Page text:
```
> x1 <- rgamma(10, 1, 1)
> x2 <- rgamma(10, 1, 1)
> x3 <- rgamma(10, 1, 1)
> x4 <- rgamma(10, 1, 1)
> s <- x1 + x2 + x3 + x4
> d <- c(x1/s, x2/s, x3/s, x4/s)
```

Note the use of the `c(...)`

function to construct a vector of four values, each of which is one of the $x_i$ values divided by $s$, which is the sum of all four $x_i$ values.

Now display the 10 Dirichlet vectors:

```
> d
[1] 0.09234290 0.37789542 0.08640752 0.28049539 0.14485492 0.05511074 0.14355295
[8] 0.05358819 0.03350763 0.19362171 0.39036151 0.25134264 0.29663099 0.43909681
[15] 0.13981216 0.29531499 0.34553287 0.76487943 0.13311580 0.23832980 0.11153418
[22] 0.35743685 0.03021077 0.12139093 0.63609473 0.17125022 0.27907977 0.09122259
[29] 0.44937431 0.19609418 0.40576141 0.01332508 0.58675072 0.15901687 0.07923820
[36] 0.47832406 0.23183441 0.09030979 0.38400226 0.37195431
```

Unfortunately, R dumped all 10 vectors together, creating a single vector of 40 values! We can coerce R into displaying these 4 at a time by using the `dim`

command to redimension `d`

into a matrix with 10 rows and 4 columns:

```
> dim(d) <- c(10,4)
> d
[,1] [,2] [,3] [,4]
[1,] 0.09234290 0.3903615 0.11153418 0.40576141
[2,] 0.37789542 0.2513426 0.35743685 0.01332508
[3,] 0.08640752 0.2966310 0.03021077 0.58675072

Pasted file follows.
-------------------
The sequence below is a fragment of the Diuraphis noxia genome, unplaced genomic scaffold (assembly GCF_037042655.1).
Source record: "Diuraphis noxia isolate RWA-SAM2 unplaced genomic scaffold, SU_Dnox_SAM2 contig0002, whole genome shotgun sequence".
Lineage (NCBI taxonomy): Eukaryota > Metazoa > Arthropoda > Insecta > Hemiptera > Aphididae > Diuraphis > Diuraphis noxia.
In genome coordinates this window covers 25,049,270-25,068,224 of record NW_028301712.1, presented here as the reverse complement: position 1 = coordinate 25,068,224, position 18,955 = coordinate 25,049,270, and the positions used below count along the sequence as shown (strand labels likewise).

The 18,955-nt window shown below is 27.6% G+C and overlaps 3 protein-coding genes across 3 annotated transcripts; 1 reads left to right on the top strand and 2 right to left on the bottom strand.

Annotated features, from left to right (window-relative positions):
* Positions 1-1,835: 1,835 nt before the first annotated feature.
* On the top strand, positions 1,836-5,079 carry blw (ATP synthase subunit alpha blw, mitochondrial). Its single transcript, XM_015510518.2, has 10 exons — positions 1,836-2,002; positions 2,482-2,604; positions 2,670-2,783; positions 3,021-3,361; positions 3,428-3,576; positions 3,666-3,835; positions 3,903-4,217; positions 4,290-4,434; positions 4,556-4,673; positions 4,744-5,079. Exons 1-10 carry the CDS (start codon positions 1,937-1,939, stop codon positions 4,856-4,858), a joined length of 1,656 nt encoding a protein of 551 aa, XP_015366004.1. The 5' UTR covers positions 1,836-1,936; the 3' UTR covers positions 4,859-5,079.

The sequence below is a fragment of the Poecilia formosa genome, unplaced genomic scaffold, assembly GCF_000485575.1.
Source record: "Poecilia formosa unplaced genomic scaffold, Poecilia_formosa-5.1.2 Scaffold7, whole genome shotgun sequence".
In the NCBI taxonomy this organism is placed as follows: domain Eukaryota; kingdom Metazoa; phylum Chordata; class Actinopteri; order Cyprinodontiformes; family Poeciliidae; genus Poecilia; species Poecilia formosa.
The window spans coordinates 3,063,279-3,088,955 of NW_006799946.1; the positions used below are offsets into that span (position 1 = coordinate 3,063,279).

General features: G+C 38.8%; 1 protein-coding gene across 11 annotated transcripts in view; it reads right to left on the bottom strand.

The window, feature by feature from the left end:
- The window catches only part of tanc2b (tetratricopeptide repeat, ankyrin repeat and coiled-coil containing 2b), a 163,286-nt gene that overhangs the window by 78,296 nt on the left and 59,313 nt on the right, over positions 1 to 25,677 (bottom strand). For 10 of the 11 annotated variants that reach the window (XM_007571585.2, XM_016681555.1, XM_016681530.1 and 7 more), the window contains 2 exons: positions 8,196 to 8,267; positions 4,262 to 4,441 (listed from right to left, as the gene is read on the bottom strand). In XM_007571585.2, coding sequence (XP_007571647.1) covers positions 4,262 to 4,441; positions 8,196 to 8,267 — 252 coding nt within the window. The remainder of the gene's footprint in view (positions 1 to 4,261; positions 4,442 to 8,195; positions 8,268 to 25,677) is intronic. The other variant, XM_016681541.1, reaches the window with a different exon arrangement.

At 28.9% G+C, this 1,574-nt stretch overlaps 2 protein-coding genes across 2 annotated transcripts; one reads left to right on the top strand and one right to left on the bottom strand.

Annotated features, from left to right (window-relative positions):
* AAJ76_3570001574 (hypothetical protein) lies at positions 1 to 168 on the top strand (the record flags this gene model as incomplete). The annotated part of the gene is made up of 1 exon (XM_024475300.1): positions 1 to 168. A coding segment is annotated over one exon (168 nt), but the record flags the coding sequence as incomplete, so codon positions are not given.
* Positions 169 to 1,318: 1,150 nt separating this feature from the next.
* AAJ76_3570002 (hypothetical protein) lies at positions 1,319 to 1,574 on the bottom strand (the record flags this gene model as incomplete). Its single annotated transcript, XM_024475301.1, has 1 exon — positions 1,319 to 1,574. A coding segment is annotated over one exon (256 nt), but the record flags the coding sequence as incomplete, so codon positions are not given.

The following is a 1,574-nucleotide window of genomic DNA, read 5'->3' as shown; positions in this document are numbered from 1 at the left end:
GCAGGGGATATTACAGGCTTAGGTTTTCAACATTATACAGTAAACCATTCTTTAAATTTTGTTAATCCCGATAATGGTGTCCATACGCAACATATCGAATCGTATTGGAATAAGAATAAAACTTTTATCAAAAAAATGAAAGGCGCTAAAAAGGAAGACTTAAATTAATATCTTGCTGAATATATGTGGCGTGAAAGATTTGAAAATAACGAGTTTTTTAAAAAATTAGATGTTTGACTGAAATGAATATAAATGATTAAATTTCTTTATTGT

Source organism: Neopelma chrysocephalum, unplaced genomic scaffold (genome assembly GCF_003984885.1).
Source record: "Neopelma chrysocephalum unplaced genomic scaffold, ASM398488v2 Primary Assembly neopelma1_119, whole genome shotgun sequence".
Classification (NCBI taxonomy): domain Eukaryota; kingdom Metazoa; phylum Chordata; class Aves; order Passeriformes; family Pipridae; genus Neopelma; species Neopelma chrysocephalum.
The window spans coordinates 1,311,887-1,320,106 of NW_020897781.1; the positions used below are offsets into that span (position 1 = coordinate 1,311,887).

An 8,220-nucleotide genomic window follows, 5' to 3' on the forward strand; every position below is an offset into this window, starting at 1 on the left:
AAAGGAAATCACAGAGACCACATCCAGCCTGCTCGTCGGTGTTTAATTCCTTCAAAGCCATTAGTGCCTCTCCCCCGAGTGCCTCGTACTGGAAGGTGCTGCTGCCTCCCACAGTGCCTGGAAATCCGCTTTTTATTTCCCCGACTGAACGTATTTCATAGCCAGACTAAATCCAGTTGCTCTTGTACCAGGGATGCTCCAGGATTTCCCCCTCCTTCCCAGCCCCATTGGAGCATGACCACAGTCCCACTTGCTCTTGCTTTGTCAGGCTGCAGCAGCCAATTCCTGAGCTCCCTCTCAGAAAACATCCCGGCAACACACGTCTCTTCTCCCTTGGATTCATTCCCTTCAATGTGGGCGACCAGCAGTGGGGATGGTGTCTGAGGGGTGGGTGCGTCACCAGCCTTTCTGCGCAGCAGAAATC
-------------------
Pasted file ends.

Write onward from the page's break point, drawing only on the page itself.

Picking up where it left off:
[4,] 0.28049539 0.4390968 0.12139093 0.15901687
[5,] 0.14485492 0.1398122 0.63609473 0.07923820
[6,] 0.05511074 0.2953150 0.17125022 0.47832406
[7,] 0.14355295 0.3455329 0.27907977 0.23183441
[8,] 0.05358819 0.7648794 0.09122259 0.09030979
[9,] 0.03350763 0.1331158 0.44937431 0.38400226
[10,] 0.19362171 0.2383298 0.19609418 0.37195431
```

Each row now represents a random draw from a Dirichlet(1,1,1,1) distribution. If we were using this Dirichlet distribution as a prior for base frequencies, each row would represent one representative vector of base frequencies from our prior. Given the impossibility of plotting a 4-dimensional density function, it would thus be useful to use the method above to produce samples from various Dirichlet distributions to see what they imply about the distribution of base frequencies.

To make it easier to explore the properties of Dirichlet distributions, let’s put the commands you just entered into a function that can be called with different combinations of parameters. Copy the following into your clipboard and paste it into the R console window.

```
Dirichlet <- function(a,b,c,d) {
x1 <- rgamma(10, a, 1)
x2 <- rgamma(10, b, 1)
x3 <- rgamma(10, c, 1)
x4 <- rgamma(10, d, 1)
s <- x1 + x2 + x3 + x4
d <- c(x1/s, x2/s, x3/s, x4/s)
dim(d) <- c(10,4)
d
}
```

### Symmetrical Dirichlet($a$,$b$,$c$,$d$) distributions